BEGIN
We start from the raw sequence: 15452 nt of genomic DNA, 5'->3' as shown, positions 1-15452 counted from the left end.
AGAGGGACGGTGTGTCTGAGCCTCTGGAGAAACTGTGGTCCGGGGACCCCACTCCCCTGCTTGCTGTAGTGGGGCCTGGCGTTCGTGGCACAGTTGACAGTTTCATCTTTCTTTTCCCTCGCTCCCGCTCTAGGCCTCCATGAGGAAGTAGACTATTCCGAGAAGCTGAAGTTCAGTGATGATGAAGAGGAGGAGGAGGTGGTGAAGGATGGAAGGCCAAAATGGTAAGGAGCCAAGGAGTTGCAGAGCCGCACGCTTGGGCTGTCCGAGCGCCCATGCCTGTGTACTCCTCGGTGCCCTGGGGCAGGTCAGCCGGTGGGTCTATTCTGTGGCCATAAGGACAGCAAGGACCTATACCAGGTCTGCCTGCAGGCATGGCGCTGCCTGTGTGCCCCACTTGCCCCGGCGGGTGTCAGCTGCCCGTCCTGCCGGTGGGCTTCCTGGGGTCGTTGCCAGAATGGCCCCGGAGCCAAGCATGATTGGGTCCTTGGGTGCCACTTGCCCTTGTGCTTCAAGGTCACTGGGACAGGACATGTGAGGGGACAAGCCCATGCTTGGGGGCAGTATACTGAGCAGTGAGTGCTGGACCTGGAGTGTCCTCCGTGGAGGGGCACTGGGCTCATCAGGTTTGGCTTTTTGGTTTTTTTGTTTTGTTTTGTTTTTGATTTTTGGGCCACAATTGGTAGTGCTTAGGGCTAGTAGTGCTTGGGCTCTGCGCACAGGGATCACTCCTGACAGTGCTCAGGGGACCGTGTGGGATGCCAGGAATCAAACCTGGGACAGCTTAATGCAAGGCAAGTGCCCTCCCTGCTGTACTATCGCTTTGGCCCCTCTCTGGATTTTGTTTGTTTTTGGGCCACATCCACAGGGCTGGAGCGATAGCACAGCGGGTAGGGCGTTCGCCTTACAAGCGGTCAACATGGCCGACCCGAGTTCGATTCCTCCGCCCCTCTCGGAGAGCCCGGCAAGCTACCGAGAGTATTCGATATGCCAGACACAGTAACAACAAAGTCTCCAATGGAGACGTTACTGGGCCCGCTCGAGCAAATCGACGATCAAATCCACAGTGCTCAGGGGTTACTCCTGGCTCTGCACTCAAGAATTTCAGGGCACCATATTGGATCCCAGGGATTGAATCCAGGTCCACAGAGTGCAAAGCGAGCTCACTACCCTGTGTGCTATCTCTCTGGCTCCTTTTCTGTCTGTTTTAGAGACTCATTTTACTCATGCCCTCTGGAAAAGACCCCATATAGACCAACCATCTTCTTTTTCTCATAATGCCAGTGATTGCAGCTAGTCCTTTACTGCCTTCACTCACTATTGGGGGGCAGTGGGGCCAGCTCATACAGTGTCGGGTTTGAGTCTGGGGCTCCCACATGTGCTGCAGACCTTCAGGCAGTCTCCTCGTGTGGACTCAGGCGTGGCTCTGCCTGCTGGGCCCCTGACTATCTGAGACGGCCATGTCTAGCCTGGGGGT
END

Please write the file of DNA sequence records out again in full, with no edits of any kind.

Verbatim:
We start from the raw sequence: 15452 nt of genomic DNA, 5'->3' as shown, positions 1-15452 counted from the left end.
AGAGGGACGGTGTGTCTGAGCCTCTGGAGAAACTGTGGTCCGGGGACCCCACTCCCCTGCTTGCTGTAGTGGGGCCTGGCGTTCGTGGCACAGTTGACAGTTTCATCTTTCTTTTCCCTCGCTCCCGCTCTAGGCCTCCATGAGGAAGTAGACTATTCCGAGAAGCTGAAGTTCAGTGATGATGAAGAGGAGGAGGAGGTGGTGAAGGATGGAAGGCCAAAATGGTAAGGAGCCAAGGAGTTGCAGAGCCGCACGCTTGGGCTGTCCGAGCGCCCATGCCTGTGTACTCCTCGGTGCCCTGGGGCAGGTCAGCCGGTGGGTCTATTCTGTGGCCATAAGGACAGCAAGGACCTATACCAGGTCTGCCTGCAGGCATGGCGCTGCCTGTGTGCCCCACTTGCCCCGGCGGGTGTCAGCTGCCCGTCCTGCCGGTGGGCTTCCTGGGGTCGTTGCCAGAATGGCCCCGGAGCCAAGCATGATTGGGTCCTTGGGTGCCACTTGCCCTTGTGCTTCAAGGTCACTGGGACAGGACATGTGAGGGGACAAGCCCATGCTTGGGGGCAGTATACTGAGCAGTGAGTGCTGGACCTGGAGTGTCCTCCGTGGAGGGGCACTGGGCTCATCAGGTTTGGCTTTTTGGTTTTTTTGTTTTGTTTTGTTTTTGATTTTTGGGCCACAATTGGTAGTGCTTAGGGCTAGTAGTGCTTGGGCTCTGCGCACAGGGATCACTCCTGACAGTGCTCAGGGGACCGTGTGGGATGCCAGGAATCAAACCTGGGACAGCTTAATGCAAGGCAAGTGCCCTCCCTGCTGTACTATCGCTTTGGCCCCTCTCTGGATTTTGTTTGTTTTTGGGCCACATCCACAGGGCTGGAGCGATAGCACAGCGGGTAGGGCGTTCGCCTTACAAGCGGTCAACATGGCCGACCCGAGTTCGATTCCTCCGCCCCTCTCGGAGAGCCCGGCAAGCTACCGAGAGTATTCGATATGCCAGACACAGTAACAACAAAGTCTCCAATGGAGACGTTACTGGGCCCGCTCGAGCAAATCGACGATCAAATCCACAGTGCTCAGGGGTTACTCCTGGCTCTGCACTCAAGAATTTCAGGGCACCATATTGGATCCCAGGGATTGAATCCAGGTCCACAGAGTGCAAAGCGAGCTCACTACCCTGTGTGCTATCTCTCTGGCTCCTTTTCTGTCTGTTTTAGAGACTCATTTTACTCATGCCCTCTGGAAAAGACCCCATATAGACCAACCATCTTCTTTTTCTCATAATGCCAGTGATTGCAGCTAGTCCTTTACTGCCTTCACTCACTATTGGGGGGCAGTGGGGCCAGCTCATACAGTGTCGGGTTTGAGTCTGGGGCTCCCACATGTGCTGCAGACCTTCAGGCAGTCTCCTCGTGTGGACTCAGGCGTGGCTCTGCCTGCTGGGCCCCTGACTATCTGAGACGGCCATGTCTAGCCTGGGGGT